I should go into depth about Philadelphia. Frankly, it took essentially everything I had to get myself out of bed this morning (Vince let me have his this weekend and he slept on the floor, so I felt like a princess). I just thought, "What if I didn't come back to Teach for America and just moved into this beautiful house where it is snowing outside?" Well for one thing it would probably be kind of frustrating for Vince, who lives in the best bro-pad ever, complete with Did-You-Get-Those-Hand-Me-Down-From-Hugh-Heffner black leather couches, appropriately crinkled posters for indie bands with cute girls in them, lots of tall stairs, a huge projector screen in the attic, and a Eurotrash roof with perfectly moldy roof furniture.
This is Vince Levy. It's from when we lived in Williamsburg together (yes we were once that hipster-trashy). Barring Ben and Jessica, Vince is my oldest friend. We used to sit up late at night in the high school newspaper office discussing things like Jack Kerouac's "On The Road" and Rilo Kiley and running a marathon (funny story: Now, more than six years after those conversations, Vince is finally running one next week). This is one of those good friendships you try to document twenty years down the line in a schmaltzy scrapbook.
The trip to Philadelphia was as perfect as it possibly could have been. If I don't brag about the highlights I'll be doing a grand disservice to the entire underlying unspoken rule about personal blogs that they must either a) be spotlights for the activities you desperately want credit for participating in or b) be muffled little internet cries for help about how shitty everything is. Well, it would be a disservice to Idea a), at least.
So: Highlights From My Trip To Philadelphia:
- We went to a party at a Secret Society. I don't think I understand how cool this was. I mean, yes, I saw the line of people who were not on the list waiting to get in, and I saw Vince stride right past them to get let into a secret entrance in the back. I saw how beautiful everyone was, and how well-stocked the bars were, and the DJ with his one headphone pressed to his face with calculatedly religious focus. But I know in my heart that spending hours at a party at a SECRET SOCIETY is the kind of dream that wannabe-coke-dealers jack off to at night.
- I got drunk and was definitely not awful. I even think I was kind of charming. Which is good because last week Joe Stadolnik told me that I should opt to never ever get drunk because it's desperately unattractive on me.
- The food of the weekend was: BIG sandwiches with lots of cheese and salt and pepper, skinny-crust east-coast pizza, more of the first two, strong black coffee and imported beer. Nothing more delicious or unhealthy.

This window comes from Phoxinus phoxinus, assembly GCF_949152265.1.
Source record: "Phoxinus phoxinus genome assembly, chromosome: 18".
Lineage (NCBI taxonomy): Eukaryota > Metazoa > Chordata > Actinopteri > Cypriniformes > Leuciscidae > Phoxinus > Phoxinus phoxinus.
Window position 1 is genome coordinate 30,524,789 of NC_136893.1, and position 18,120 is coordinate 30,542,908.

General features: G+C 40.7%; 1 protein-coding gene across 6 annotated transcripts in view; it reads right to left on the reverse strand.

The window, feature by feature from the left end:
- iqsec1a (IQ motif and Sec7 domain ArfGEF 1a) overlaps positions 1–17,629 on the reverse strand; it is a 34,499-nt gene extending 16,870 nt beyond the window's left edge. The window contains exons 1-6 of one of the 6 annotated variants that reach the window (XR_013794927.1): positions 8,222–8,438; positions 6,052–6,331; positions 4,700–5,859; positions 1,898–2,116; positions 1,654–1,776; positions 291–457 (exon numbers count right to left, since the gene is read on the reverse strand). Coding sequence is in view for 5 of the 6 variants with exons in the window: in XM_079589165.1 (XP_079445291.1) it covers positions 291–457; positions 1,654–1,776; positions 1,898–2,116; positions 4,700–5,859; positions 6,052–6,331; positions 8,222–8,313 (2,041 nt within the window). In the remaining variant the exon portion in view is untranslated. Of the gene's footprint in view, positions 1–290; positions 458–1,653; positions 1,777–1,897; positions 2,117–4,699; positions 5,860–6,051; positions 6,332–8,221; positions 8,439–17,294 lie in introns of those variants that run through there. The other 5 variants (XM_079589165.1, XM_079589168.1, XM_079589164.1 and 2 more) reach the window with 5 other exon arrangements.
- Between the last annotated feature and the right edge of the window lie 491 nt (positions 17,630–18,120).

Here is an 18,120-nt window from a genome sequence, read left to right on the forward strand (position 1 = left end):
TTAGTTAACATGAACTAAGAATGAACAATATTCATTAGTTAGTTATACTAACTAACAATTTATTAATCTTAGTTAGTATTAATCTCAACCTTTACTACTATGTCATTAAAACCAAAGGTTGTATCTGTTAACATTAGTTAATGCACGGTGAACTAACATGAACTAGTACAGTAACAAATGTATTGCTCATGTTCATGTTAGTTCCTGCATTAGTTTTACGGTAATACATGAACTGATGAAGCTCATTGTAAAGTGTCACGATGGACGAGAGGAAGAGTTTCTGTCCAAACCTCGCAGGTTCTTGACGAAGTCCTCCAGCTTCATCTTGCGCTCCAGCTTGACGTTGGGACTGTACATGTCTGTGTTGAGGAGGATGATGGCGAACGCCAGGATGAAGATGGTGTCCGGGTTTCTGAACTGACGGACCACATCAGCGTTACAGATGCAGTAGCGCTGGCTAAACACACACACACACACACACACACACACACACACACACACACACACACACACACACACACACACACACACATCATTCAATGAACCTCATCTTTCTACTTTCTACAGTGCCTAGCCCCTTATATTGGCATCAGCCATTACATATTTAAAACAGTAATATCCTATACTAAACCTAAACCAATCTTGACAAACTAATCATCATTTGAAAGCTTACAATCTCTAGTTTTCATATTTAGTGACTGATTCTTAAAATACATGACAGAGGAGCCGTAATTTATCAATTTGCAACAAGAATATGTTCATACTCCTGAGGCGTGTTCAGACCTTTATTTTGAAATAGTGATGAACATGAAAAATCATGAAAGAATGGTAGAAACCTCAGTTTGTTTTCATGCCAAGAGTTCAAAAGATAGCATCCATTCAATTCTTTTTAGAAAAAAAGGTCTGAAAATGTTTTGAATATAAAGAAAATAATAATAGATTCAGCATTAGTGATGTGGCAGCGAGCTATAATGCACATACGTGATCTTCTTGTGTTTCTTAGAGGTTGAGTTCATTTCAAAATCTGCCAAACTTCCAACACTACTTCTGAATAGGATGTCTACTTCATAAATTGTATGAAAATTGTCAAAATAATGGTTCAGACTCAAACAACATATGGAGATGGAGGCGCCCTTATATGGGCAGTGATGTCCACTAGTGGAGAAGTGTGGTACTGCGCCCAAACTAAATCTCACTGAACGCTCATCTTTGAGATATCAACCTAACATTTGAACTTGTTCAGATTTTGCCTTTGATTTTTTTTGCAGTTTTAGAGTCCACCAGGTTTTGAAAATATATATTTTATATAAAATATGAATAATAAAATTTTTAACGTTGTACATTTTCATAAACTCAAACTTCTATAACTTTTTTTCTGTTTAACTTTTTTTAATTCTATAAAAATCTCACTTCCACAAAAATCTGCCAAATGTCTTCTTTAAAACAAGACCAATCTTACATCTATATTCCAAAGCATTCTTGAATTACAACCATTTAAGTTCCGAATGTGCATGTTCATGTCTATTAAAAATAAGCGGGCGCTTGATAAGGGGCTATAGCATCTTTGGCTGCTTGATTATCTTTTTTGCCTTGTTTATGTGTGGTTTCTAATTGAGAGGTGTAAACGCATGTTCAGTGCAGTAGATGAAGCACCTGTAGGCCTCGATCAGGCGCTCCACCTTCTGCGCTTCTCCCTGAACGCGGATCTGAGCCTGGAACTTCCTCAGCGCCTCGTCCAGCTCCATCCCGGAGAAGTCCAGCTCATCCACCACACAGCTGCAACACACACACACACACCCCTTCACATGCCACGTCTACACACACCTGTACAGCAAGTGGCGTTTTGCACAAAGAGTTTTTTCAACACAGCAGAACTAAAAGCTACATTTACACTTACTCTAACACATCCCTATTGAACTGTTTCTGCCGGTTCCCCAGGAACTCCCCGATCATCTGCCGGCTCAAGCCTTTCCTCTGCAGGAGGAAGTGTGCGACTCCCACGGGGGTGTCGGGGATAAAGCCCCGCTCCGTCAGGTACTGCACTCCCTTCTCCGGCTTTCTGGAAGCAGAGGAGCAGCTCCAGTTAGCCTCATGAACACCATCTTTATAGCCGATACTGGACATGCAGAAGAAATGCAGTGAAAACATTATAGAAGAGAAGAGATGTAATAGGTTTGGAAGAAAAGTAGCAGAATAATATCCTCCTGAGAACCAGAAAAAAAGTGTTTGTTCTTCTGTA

- THE ROSENBACH. I don't even know how to talk about the Rosenbach. It is far and away the coolest place I've ever been. I expect Vince realized that I would think so and whisked us over there on Saturday afternoon for the most worthwhile hour-long tour I've ever been on. The Rosenbach is a rare book collection, library, and historical house from two lavishly rich and prolific book collectors in the 1800s. It has the manuscript from "Ulysses"; the first edition (and every subsequent edition) of "Moby Dick" as sent by Melville himself to Nathaniel Hawthorne; an exhaustive collection of Shakespeare; extravagant "Alice In Wonderland" editions; seriously, you name it, they had it. I have never had such a hard-on for books before. And that's saying something, as I briefly majored in Book Arts. Truly, I've never seen so many beautiful books and I literally stood around DROOLING for an hour. On top of that, The Rosenbach is maintained on the first floor exactly the way it was when the family lived there. Philip Rosenbach was obsessed with birds and had tons of bird stuff (sound like anyone you know?). The woman who gave us the tour told us about how the family had dozens of exotic birds flying around the house at any given time, and a huge aquarium of turtles in the attic for making soup.
- We shopped at H&M and then started to walk home through all the sight-seeing sites. In Love Park there are hundreds of skaters doing sick tricks (no other way to describe this) and the Statue of Penn looks like he has a boner. For a while, amidst a "Fuck Prop-8" rally at City Hall, we watched bird formations curl and fall against the sky. A good, time-stopping moment.
- Vince bought me tickets to go with him and his friends (read: needlessly beautiful, glamorous and interesting) to the M83 concert. I let myself get into it for a while (they are the kind of band that plays with a deep seriousness and intensity as if to say, "This Music Is God"), and then chilled with Vince at the back watching the well-dressed college kids flit around and flirt with each other. I felt a little too old for concerts. And then I felt like I wanted to stay at that concert forever. Those were conflicting emotions. I let myself weigh them both appropriately.
Vince remains one of the smartest and most valuable people in my life, and he will have to work to avoid success. I was genuinely jealous of his whirlwind, glamorous existence. But I don't know if I'd be able to pull it off; I'm too attached to being alone to have a gorgeous posse like that.
On the other hand, the norms of my life continue to be depressing. I have start having uncontrollable, quiet outbursts of crying whenever I am confronted with something I want but cannot have. Examples:
- When the flight attendant said with trembling fervor, "We're going home" on our way to Memphis.
- Re-reading chunks of Barack Obama's acceptance speech. The thing I am saddest to have lost since I moved here is my sense of belief that change is simple or easy or even probable. I mean, I always blindly assumed that it was. And now, here, I see that it's not.
- Any mention of getting a dog. Especially with a significant other or family member.